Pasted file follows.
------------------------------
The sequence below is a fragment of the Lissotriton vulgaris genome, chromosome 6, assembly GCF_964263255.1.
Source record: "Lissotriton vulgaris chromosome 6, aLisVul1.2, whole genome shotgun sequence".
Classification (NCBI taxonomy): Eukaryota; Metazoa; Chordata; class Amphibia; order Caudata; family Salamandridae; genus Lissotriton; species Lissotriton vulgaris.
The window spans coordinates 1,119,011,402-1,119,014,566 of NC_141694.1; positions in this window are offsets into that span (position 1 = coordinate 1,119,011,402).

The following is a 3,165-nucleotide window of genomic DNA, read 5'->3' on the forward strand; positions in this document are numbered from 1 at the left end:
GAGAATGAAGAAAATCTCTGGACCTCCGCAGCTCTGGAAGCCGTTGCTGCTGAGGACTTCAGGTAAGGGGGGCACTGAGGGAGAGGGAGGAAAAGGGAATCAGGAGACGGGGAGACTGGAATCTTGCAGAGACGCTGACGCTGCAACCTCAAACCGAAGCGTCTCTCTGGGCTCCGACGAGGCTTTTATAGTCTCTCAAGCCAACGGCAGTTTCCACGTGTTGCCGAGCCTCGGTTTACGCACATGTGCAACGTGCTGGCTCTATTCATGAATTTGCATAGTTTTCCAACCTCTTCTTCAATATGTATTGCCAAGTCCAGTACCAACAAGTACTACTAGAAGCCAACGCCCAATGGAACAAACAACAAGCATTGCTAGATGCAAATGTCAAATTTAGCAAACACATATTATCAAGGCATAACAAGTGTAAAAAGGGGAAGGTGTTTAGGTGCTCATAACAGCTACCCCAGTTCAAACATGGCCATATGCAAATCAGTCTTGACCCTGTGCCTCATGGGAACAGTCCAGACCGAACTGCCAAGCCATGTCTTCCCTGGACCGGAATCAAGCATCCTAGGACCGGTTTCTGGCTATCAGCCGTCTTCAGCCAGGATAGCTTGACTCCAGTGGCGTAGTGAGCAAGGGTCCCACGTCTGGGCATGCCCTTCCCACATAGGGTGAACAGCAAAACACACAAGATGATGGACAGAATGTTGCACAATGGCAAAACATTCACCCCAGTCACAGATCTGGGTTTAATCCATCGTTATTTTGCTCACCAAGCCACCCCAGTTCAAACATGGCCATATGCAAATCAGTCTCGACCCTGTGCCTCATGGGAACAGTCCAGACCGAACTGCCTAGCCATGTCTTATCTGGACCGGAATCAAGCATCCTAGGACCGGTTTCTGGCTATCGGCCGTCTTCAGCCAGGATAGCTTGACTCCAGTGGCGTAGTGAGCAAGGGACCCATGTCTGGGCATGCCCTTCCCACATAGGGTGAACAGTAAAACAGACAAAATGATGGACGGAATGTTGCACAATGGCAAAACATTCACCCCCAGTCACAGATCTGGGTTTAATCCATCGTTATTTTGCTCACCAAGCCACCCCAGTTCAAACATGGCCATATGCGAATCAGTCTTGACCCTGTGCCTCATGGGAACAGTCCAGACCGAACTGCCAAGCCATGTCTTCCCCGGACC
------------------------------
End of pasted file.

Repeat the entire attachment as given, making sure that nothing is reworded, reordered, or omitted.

The sequence below is a fragment of the Lissotriton vulgaris genome, chromosome 6, assembly GCF_964263255.1.
Source record: "Lissotriton vulgaris chromosome 6, aLisVul1.2, whole genome shotgun sequence".
Classification (NCBI taxonomy): Eukaryota; Metazoa; Chordata; class Amphibia; order Caudata; family Salamandridae; genus Lissotriton; species Lissotriton vulgaris.
The window spans coordinates 1,119,011,402-1,119,014,566 of NC_141694.1; positions in this window are offsets into that span (position 1 = coordinate 1,119,011,402).

The following is a 3,165-nucleotide window of genomic DNA, read 5'->3' on the forward strand; positions in this document are numbered from 1 at the left end:
GAGAATGAAGAAAATCTCTGGACCTCCGCAGCTCTGGAAGCCGTTGCTGCTGAGGACTTCAGGTAAGGGGGGCACTGAGGGAGAGGGAGGAAAAGGGAATCAGGAGACGGGGAGACTGGAATCTTGCAGAGACGCTGACGCTGCAACCTCAAACCGAAGCGTCTCTCTGGGCTCCGACGAGGCTTTTATAGTCTCTCAAGCCAACGGCAGTTTCCACGTGTTGCCGAGCCTCGGTTTACGCACATGTGCAACGTGCTGGCTCTATTCATGAATTTGCATAGTTTTCCAACCTCTTCTTCAATATGTATTGCCAAGTCCAGTACCAACAAGTACTACTAGAAGCCAACGCCCAATGGAACAAACAACAAGCATTGCTAGATGCAAATGTCAAATTTAGCAAACACATATTATCAAGGCATAACAAGTGTAAAAAGGGGAAGGTGTTTAGGTGCTCATAACAGCTACCCCAGTTCAAACATGGCCATATGCAAATCAGTCTTGACCCTGTGCCTCATGGGAACAGTCCAGACCGAACTGCCAAGCCATGTCTTCCCTGGACCGGAATCAAGCATCCTAGGACCGGTTTCTGGCTATCAGCCGTCTTCAGCCAGGATAGCTTGACTCCAGTGGCGTAGTGAGCAAGGGTCCCACGTCTGGGCATGCCCTTCCCACATAGGGTGAACAGCAAAACACACAAGATGATGGACAGAATGTTGCACAATGGCAAAACATTCACCCCAGTCACAGATCTGGGTTTAATCCATCGTTATTTTGCTCACCAAGCCACCCCAGTTCAAACATGGCCATATGCAAATCAGTCTCGACCCTGTGCCTCATGGGAACAGTCCAGACCGAACTGCCTAGCCATGTCTTATCTGGACCGGAATCAAGCATCCTAGGACCGGTTTCTGGCTATCGGCCGTCTTCAGCCAGGATAGCTTGACTCCAGTGGCGTAGTGAGCAAGGGACCCATGTCTGGGCATGCCCTTCCCACATAGGGTGAACAGTAAAACAGACAAAATGATGGACGGAATGTTGCACAATGGCAAAACATTCACCCCCAGTCACAGATCTGGGTTTAATCCATCGTTATTTTGCTCACCAAGCCACCCCAGTTCAAACATGGCCATATGCGAATCAGTCTTGACCCTGTGCCTCATGGGAACAGTCCAGACCGAACTGCCAAGCCATGTCTTCCCCGGACC